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Wolfgang Amadeus MOZART(1756-1791)
Horn Concerto No.1 in D major, KV412 a [9:03]
Horn Concerto No.2 in E flat major, KV417b [14:30]
Horn Concerto No.3 in E flat major, KV447 a [15:41]
Horn Concerto No.4 in E flat major, KV495 b [16:43]
Notturno in D major for four orchestras, KV286c [16:00]
Barry Tuckwell (horn)
London Symphony Orchestra/Peter Maag.
rec. aKingsway Hall, London, November 1959, bApril 1961, cWalthamstow Assembly Hall, London, December 1959. ADD
DECCA ELOQUENCE 476 9700 [71:44]




Wolfgang Amadeus MOZART (1756-1791)
Horn Concerto No.1 in D major, KV412 [8:07]
Horn Concerto No.2 in E flat major, KV417 [12:56]
Horn Concerto No.3 in E flat major, KV447 [13:59]
Horn Concerto No.4 in E flat major, KV495 [16:03]
Jonathan Williams (Horn)
Chamber Orchestra of Europe/Alexander Schneider.
rec. 1986.
COE RECORDS CD COE 805 [51:05]

Mozart’s four horn concertos form the large part of a set of five works that were almost certainly composed for the horn player Joseph Leutgeb (1732-1811). Alongside the Horn Quintet K407 of 1782, these works reflect the good-natured though frequently mocking relationship between performer and composer. For example, Mozart writes at the head of one manuscript of his pity for Leutgeb, referring to him as ‘an ass, an ox, a fool’. He later wrote the third concerto in a mixture of black, blue, green and red inks. Leutgeb himself has tended to been seen as a bit of a joke himself, later retiring to Vienna in 1777 to run his father-in-law’s sausage and cheese shop. Yet during his career he was highly regarded as a horn virtuoso and, given his efforts to have these concertos posthumously published, obviously took little offence from the composer’s insults.
The type of horn that Mozart was able to compose for at the time was valveless. In essence this meant that, instead of being able to manipulate pitch by use of the valves found on the modern horn, Leutgeb and his contemporaries would have to have altered the pitch by using his hand to stop the bell. The difficulties of Mozart’s writing in these concertos is, therefore, considerably greater when played on a valveless horn than a modern one. The result of this is that we seldom appreciate that these were, at the time, virtuoso concertos and that Leutgeb must have been a remarkable player.
Neither of the two recordings here use a valveless horn, though the 25 years that separate them demonstrate the changing perceptions of period performance. The earlier disc marked the first of four recordings that Barry Tuckwell made of these pieces (indeed, the first and third concertos found here were the first that he made as soloist). His tone throughout is typically mellifluous and he phrases with a great deal of subtlety and sensitivity. These are exceptionally stylish readings. Although it would be absurd to discount the contribution that the period performance movement has made to our understanding of classical style, it is still all too easy to forget that there were great Mozartian ‘stylists’ whose music making transcended the details of period practice. Bernstein was one - I’m thinking of his remarkable VPO recording of the ‘Jupiter Symphony’ - as are both Bernard Haitink and Sir Colin Davis. And compare Karl Bőhm’s elegant way with Cosi fan tutte alongside Simon Rattle’s overly driven, scrambled ‘period’ performance. Peter Maag was also an exceptional stylist; eloquently attested to by Tuckwell in the notes to this re-release. Accordingly, the orchestral accompaniments here are sprightly, beautifully phrased and strikingly detailed. The results are a little more positive than we are accustomed to, lacking the refinement of more recent recordings with smaller string sections, but the sense of engagement with the music is absolutely irresistible. The vintage Decca sound gives no cause for complaint, exceptionally clear and with only minimal analogue hiss. I have a suspicion that the recording may have been transferred at slightly too high a dynamic level, leading to a hint of roughness to the tuttis here and there.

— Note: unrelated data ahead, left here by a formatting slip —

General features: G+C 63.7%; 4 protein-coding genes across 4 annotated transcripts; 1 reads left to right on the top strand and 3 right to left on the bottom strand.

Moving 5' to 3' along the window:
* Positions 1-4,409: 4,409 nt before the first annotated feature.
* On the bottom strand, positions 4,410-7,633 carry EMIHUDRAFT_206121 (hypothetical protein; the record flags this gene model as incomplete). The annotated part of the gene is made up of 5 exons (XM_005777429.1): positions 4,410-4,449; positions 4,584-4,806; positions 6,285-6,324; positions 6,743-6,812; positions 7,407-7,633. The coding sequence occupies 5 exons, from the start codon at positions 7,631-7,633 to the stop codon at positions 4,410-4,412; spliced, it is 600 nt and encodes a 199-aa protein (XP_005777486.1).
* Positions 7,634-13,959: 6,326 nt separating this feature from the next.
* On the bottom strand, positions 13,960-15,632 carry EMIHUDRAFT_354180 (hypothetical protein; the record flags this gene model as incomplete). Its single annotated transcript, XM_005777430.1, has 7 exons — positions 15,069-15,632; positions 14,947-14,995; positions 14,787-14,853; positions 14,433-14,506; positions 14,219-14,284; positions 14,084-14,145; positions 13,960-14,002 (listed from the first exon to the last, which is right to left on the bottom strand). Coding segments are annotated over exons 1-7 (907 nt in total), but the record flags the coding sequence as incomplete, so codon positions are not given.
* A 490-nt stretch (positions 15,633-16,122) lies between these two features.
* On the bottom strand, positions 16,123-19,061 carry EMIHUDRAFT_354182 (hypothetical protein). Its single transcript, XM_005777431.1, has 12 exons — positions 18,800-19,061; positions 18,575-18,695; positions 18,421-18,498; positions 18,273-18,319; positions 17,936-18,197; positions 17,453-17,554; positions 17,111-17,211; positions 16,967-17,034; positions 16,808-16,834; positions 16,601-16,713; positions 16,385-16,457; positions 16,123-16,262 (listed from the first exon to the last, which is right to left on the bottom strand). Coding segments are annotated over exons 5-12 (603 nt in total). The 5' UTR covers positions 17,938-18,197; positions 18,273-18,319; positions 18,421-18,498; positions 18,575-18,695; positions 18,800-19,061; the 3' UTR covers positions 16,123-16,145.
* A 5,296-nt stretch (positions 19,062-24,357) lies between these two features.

The only qualms I have with the Tuckwell/Maag performances regard the central slow movements. They are exquisite, but nowadays we expect something a little swifter, more songful. Jonathan Williams as conducted by Alexander Schneider on the COE disc is frequently faster, arguably employing more appropriate tempi. Otherwise the differences are fewer than expected. The COE, shortly after their inception, play with great taste and refinement, possibly without the last degree of character exhibited by their LSO counterparts, but with a leaner sonority resulting from a smaller string section. Williams doesn’t have the refulgence of tone that Tuckwell displays, but his phrasing is more ‘choppy’ in the manner of period performances and he certainly varies the sound of his instrument more than his predecessor. But these performances are never less than completely entertaining.
Eloquence provide a useful supplement to the main works in the form of Maag’s 1960 recording of the Notturno in D for four orchestras, KV286. It is not one of Mozart’s finest compositions but nevertheless deserves to be heard. Once again, Maag’s sense of style results in a charming performance. The COE release is a straight reissue and as such does not provide a coupling.
Both of these discs are worth acquiring, the Tuckwell particularly, and are generously priced.
Owen Walton

Editor's Note
The Tuckwell/Maag concertos would seem to have been previously released on Eloquence as 4674262 (albeit with a totally different cover design and sourced from Argentina according to ArkivMusic).



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